By Samantha Pak
Northwest Asian Weekly
After 18 years of living in Beijing, Zhigen is finally fulfilling a promise to his late wife and returning to their village in the Chinese countryside with the nightingale she gave him as a parting gift.
For nearly two decades, he had been putting off this trip. But now that he is getting up there in his years, Zhigen (played by Baotian Li) realizes he — and the bird — may not have much time left to return home.
“The Nightingale” is the story of Zhigen’s cross-country trip, which he initially expects to go on alone. But when both his son and daughter-in-law are called away on business, Zhigen finds himself entrusted with Renxing, his young granddaughter, played by Xin Yi Yang.
When the two set out on their journey, things are more than just a little rough. From transportation mix-ups, to being forced to spend a couple days in a small village thanks to an ankle injury, Zhigen sustains from walking through the forest—an already not-so-simple trip quickly becomes a grand misadventure for grandfather and granddaughter.
While “Nightingale” is largely a road trip movie, focusing on Zhigen and Renxing’s journey, it is also a family drama as the relationships among the four main characters are complicated. At the starting point of the film, Zhigen and Renxing barely know each other; Zhigen and his son Chongyi (played by Hao Qin) have been estranged for about four years and Chongyi’s relationship with his wife Quanying (played by Xiao Ran Li) has grown distant as the couple has allowed their work to take priority.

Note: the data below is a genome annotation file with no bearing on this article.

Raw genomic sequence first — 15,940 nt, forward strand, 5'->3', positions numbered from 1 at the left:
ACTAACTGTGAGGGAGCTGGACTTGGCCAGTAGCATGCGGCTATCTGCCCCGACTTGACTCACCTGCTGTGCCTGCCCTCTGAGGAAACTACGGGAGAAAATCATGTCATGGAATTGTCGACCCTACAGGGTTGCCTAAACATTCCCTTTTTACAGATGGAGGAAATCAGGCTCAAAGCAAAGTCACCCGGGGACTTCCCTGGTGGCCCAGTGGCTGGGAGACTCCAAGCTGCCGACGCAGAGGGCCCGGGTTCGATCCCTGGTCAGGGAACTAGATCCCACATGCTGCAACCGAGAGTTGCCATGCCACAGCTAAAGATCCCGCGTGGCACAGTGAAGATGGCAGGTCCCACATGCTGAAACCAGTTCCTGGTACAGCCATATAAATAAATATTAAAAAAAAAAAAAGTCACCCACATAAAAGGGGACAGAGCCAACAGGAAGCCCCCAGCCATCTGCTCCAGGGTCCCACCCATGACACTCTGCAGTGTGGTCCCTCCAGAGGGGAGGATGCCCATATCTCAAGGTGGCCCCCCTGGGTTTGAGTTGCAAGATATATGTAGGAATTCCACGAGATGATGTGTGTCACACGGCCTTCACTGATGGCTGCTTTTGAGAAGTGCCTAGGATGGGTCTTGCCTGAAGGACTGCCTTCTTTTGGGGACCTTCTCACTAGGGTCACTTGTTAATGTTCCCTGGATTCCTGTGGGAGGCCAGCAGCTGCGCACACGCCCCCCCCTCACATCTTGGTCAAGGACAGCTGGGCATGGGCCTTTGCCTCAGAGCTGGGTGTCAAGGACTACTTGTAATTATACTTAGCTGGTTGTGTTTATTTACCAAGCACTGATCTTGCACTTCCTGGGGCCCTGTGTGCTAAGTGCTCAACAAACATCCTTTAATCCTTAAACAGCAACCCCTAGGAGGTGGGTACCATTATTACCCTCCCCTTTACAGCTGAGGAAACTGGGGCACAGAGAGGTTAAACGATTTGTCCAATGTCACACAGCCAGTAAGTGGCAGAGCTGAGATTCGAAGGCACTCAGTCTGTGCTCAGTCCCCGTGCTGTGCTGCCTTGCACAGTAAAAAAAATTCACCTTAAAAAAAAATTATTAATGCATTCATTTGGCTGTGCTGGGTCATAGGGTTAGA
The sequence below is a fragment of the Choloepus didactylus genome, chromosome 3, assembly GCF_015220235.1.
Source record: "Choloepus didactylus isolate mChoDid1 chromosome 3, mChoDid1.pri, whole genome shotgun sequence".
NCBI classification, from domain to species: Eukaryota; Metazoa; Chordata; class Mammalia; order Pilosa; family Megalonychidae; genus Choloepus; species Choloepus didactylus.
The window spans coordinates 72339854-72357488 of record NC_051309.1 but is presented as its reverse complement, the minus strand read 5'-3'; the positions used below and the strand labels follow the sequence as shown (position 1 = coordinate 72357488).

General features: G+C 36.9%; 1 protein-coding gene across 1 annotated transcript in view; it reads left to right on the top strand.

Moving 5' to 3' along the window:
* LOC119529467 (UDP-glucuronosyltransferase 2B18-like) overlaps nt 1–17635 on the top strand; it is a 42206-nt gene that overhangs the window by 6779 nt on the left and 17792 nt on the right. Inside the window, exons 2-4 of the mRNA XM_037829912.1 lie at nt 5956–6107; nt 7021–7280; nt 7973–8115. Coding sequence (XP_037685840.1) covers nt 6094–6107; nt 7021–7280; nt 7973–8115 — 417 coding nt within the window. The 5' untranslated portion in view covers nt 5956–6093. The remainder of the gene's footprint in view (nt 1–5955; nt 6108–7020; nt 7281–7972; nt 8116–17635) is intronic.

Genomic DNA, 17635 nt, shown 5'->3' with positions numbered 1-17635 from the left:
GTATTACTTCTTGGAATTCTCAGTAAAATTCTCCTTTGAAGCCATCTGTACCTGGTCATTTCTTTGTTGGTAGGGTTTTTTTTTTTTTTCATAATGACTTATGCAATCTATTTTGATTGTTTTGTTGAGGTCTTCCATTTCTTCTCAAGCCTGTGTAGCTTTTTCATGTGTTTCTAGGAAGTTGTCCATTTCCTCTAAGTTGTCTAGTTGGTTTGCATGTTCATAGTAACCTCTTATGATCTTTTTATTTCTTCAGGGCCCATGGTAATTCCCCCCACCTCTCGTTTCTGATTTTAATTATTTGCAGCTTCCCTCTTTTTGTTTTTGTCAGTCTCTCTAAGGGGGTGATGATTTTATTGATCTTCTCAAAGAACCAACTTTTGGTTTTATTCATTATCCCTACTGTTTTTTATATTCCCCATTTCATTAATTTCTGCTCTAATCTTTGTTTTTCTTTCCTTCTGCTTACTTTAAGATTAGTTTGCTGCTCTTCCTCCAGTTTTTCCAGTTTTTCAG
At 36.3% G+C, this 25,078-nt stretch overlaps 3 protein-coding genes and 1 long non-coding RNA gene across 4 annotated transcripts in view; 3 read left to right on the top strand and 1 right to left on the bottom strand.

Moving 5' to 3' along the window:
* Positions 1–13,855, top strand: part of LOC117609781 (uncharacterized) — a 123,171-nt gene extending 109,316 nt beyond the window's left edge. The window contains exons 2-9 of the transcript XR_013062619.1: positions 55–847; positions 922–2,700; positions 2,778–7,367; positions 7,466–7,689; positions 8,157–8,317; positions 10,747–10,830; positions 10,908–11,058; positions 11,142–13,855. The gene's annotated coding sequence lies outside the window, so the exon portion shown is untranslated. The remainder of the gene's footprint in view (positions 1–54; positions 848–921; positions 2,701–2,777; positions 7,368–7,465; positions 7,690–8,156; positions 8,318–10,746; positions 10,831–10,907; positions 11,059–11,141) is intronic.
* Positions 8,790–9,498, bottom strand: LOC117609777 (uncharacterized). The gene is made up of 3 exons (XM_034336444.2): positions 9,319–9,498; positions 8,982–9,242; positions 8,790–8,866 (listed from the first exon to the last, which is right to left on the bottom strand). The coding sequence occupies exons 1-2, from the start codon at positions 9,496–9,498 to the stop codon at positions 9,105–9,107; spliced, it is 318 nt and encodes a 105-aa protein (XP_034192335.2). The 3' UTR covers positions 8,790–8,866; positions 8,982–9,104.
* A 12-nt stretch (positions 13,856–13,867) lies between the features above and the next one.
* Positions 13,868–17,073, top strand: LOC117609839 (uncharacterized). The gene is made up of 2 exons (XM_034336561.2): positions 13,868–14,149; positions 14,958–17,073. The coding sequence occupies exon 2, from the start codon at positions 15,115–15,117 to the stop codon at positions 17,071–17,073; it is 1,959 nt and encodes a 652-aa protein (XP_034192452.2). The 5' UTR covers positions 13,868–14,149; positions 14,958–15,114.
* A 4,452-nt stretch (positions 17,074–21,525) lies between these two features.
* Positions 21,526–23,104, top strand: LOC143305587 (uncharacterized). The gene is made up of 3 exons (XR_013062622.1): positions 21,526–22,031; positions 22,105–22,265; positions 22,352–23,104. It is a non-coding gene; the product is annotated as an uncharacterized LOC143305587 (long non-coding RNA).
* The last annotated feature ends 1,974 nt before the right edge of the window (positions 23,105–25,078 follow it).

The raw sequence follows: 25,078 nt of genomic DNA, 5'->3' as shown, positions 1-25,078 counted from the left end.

Although “Nightingale” is in Mandarin and having to read subtitles may sometimes detract from the viewer’s experience, the film is well acted by the four cast members that there is no need to translate their feelings and emotions.
Baotian Li, playing a grandfather trying to keep up with the fast-paced world that is the present, will remind viewers that there is value in learning to take your time and appreciate the little things. And the patience he shows Yang’s character at times is something any adult who has had to deal with children will appreciate.
The grandfather-granddaughter relationship is what makes “Nightingale” so enjoyable. Most of my favorite scenes were with the two of them as Renxing would try to explain the latest technology to Zhigen. That kind of intergenerational struggle is so universal that anyone from any culture would understand. No translation needed.
Yang’s performance is also wonderful as she plays the spoiled granddaughter living in the city perfectly. The stunts she pulls with Zhigen to get her way — along with this air of entitlement she exudes while pulling them — may have some viewers initially disliking her. But as the film progresses and she slowly comes to realize the sacrifices her grandfather constantly makes, we see her character soften and redeem herself and grow excited about their adventure. This type of evolving performance for such a young actor was nothing short of impressive.
Qin and Xiao Ran Li also give great performances as Renxing’s parents. The way they play off each other in scenes together is heartrending as we see two people who clearly still love each other but do not know how to fix their relationship to back to what it used to be.
In addition to the four main characters, the Chinese countryside also plays a large role in the film. From vast rice fields to small villages, to a forest in the middle of nowhere, “Nightingale” is a visually stunning film that will have viewers eager to want to visit the country. (end)
Samantha Pak can be reached at firstname.lastname@example.org.